The most beautiful clock in the city and the masterpiece of Art Nouveau - Ankeruhr (Anker clock) is located in the northern part of the inner city of Vienna, at formerly beautiful square Hohen Markt. The Ankeruhr is considered one of the most outstanding artworks of its epoch, and you can say that it’s always the right time for looking at the Ankeruhr, Vienna's famous clock.
Sad history of a beautiful clock
In 1911, the insurance company "Der Anker" developed a plan to build a large public clock at their new headquarters. Artistic design was developed by Franz Matsch, an Art Nouveau painter and sculptor, while an imperial & royal court clockmaker Franz Morawetz designed the clockwork. In addition, numerous other companies and craftsmen were commissioned for the development and construction of the clock. The completion of the clock was postponed since the First World War had begun. The Ankeruhr's first trail run was on August 18, 1915n the birthday of the emperor, but after two trails it was stopped because it had been decided that the clock will run again only after the war. The end of the war brought the end of the monarchy as well, and with it, some of the figures that were used to praise the House of Habsburg were no more popular. Therefore, the clock was just turned on, without any ceremony, and the Emperor's Anthem was removed from the music program. During the Second World War, the Ankeruhr was heavily damaged. Eleven years after the end of the war, it was repaired, but the organ with 800 pipes could not be fixed, and it was replaced by a digital sound system.
The Ankeruhr is a ten meters long and seven meters high bridge-like connection between the two buildings of Ankerhof (Headquarter of the insurance company "Der Anker”). The diameter of the clock itself is four meters. The bridge is supported by four figural consoles with Adam and Eve at the front and the angels and devils at the back. For every clock, there is a cooper 2.60 or 2.80 meters high figure (including three double figures). They are the depictions of popular historical personalities, which slide over a linear scale in one hour. The designer wanted to show how quickly time passes by, which corresponds to the very nature of insurance. Above every figure, the Roman numbers are showing the exact hour, and the horizontal scale over it shows the minutes. An unusual thing about it is that the time is not distributed over a circle but a horizontal distance. At every full, the hour figures are changing accompanied by suitable background music. The highlight is at noon, when all figures parade from one to the other side of the clock, accompanied by a piece of music matching the figure.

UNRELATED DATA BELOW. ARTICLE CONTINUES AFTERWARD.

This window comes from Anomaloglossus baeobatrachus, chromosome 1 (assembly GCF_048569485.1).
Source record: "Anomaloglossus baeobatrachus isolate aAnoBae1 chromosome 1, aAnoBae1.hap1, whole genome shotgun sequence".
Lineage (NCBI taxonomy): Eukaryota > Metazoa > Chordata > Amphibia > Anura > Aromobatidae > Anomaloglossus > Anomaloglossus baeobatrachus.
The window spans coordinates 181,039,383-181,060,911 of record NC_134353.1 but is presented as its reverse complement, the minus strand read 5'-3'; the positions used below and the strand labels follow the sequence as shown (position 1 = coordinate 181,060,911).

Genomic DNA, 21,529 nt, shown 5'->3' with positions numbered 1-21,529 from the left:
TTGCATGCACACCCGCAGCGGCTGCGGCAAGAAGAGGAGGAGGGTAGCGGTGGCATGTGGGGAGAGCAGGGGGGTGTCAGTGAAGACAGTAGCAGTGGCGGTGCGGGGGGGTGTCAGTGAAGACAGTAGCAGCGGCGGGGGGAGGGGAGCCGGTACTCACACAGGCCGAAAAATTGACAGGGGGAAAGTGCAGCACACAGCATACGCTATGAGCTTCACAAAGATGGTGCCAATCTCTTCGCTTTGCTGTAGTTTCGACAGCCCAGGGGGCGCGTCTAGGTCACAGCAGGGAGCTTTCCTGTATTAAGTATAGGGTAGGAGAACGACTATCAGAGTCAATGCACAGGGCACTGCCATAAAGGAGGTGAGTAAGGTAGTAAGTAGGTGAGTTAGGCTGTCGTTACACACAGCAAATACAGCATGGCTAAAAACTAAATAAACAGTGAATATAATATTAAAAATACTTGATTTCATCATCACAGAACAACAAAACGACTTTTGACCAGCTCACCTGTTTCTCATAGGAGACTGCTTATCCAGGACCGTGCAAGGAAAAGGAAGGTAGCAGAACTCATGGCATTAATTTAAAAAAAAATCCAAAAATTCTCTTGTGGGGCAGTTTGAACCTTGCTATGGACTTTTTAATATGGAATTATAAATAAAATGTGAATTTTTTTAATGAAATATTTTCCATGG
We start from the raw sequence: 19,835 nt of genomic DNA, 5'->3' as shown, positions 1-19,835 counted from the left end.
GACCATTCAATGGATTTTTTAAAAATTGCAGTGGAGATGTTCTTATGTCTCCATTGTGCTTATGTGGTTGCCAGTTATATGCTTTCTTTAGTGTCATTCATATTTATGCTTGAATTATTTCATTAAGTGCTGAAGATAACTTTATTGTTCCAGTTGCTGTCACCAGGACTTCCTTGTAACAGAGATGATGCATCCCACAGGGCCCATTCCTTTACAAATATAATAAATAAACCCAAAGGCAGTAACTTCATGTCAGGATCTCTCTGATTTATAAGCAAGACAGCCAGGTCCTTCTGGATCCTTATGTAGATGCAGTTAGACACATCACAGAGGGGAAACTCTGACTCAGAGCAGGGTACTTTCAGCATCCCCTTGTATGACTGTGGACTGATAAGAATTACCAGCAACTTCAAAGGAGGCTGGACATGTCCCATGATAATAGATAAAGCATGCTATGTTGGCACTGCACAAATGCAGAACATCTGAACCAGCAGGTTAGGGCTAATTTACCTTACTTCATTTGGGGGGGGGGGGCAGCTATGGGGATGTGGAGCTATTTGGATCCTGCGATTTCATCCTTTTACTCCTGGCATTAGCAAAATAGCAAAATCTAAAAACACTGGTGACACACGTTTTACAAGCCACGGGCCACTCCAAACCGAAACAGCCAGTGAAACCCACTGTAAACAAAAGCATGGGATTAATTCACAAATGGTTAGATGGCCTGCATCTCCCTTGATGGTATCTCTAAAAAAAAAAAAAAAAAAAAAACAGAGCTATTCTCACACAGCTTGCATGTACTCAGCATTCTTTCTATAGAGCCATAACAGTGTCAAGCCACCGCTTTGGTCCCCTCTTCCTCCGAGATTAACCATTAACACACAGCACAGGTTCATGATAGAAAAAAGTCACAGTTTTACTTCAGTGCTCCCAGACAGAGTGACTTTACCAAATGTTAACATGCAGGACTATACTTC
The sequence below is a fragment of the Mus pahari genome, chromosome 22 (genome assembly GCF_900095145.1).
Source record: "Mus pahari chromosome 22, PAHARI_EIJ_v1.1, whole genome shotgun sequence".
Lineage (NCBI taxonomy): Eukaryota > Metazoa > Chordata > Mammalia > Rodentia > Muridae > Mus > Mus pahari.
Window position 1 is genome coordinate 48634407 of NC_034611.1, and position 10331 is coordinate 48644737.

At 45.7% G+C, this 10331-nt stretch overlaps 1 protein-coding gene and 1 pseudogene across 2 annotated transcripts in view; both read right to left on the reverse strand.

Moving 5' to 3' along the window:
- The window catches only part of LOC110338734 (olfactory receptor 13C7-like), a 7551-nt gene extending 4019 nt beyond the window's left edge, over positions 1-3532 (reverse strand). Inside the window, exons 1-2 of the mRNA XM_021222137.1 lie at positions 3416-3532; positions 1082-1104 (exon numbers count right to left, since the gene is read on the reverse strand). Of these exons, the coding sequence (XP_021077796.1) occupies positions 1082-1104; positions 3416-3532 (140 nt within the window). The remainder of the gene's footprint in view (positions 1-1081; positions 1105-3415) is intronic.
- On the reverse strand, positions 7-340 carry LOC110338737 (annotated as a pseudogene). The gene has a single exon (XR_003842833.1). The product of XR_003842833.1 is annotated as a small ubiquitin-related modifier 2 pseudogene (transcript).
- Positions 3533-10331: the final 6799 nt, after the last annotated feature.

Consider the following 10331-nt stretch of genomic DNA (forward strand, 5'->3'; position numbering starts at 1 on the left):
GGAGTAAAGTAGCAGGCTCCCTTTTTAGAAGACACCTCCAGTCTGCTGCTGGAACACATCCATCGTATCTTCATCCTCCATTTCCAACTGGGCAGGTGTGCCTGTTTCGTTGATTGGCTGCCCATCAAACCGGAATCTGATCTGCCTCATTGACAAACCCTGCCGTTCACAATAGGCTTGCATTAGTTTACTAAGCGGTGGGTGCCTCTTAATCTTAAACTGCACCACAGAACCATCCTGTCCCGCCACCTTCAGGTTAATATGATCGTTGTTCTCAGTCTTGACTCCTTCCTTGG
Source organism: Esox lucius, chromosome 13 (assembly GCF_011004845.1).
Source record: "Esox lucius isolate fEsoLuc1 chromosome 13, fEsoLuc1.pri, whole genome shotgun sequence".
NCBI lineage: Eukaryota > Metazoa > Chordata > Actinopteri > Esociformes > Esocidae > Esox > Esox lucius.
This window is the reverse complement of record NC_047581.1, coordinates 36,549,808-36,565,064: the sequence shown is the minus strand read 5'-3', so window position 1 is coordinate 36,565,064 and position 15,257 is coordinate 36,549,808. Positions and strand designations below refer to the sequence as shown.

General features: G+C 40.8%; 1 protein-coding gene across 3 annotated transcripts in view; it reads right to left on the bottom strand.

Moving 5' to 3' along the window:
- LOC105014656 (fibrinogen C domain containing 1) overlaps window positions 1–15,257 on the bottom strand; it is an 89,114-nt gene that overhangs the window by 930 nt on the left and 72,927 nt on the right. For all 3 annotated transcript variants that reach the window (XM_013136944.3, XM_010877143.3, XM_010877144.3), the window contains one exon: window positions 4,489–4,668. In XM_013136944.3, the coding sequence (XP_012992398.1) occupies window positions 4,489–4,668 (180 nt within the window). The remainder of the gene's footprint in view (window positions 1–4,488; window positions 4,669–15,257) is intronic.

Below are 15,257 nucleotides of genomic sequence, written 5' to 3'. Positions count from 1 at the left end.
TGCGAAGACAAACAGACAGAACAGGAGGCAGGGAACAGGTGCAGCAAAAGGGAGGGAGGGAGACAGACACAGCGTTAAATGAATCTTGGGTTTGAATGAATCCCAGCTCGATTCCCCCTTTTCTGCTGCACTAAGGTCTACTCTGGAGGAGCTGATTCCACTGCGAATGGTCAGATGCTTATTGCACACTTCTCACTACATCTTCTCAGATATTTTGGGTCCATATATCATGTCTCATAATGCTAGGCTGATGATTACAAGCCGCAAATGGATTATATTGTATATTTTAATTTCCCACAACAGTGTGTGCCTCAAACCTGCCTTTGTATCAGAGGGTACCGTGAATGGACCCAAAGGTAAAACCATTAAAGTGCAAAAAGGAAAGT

Franz Matsch was personally responsible for the choice of figures. He tried to select famous people who had a special influence on the history of Vienna, such as Emperor Marcus Aurelius, Prince Eugene of Savoy, Empress Maria Theresia & Francis I and Joseph Haydn.
Today, the Ankeruhr is a very famous tourist attraction, and if you are in Vienna, you should know that it’s always the right time for Ankeruhr, Vienna's famous clock. It is easily reachable by all means of public transportation since it is located in the city centre.
What to do nearby
While you're exploring Vienna and taking in the beauty of Vienna's famous clock, be sure to explore other notable icons of Austria's capital. The Belvedere Vienna museum has jaw-dropping Baroque venues that will take you into the upper echelon. You can easily book a ticket to the UNESCO World Heritage Site of the Belvedere here. Since getting from one side of Vienna to the other can take awhile on foot, check out Vienna's Public Transport City Card (you can book it here for unlimited use of the city's metro, tram, train, and bus lines). Fittingly, you can enjoy a sublime classical concert with a period instrument ensemble at the beautiful Karlskirche in Vienna. It's easy to reserve your spot here to add to your exploration of this gilded city.
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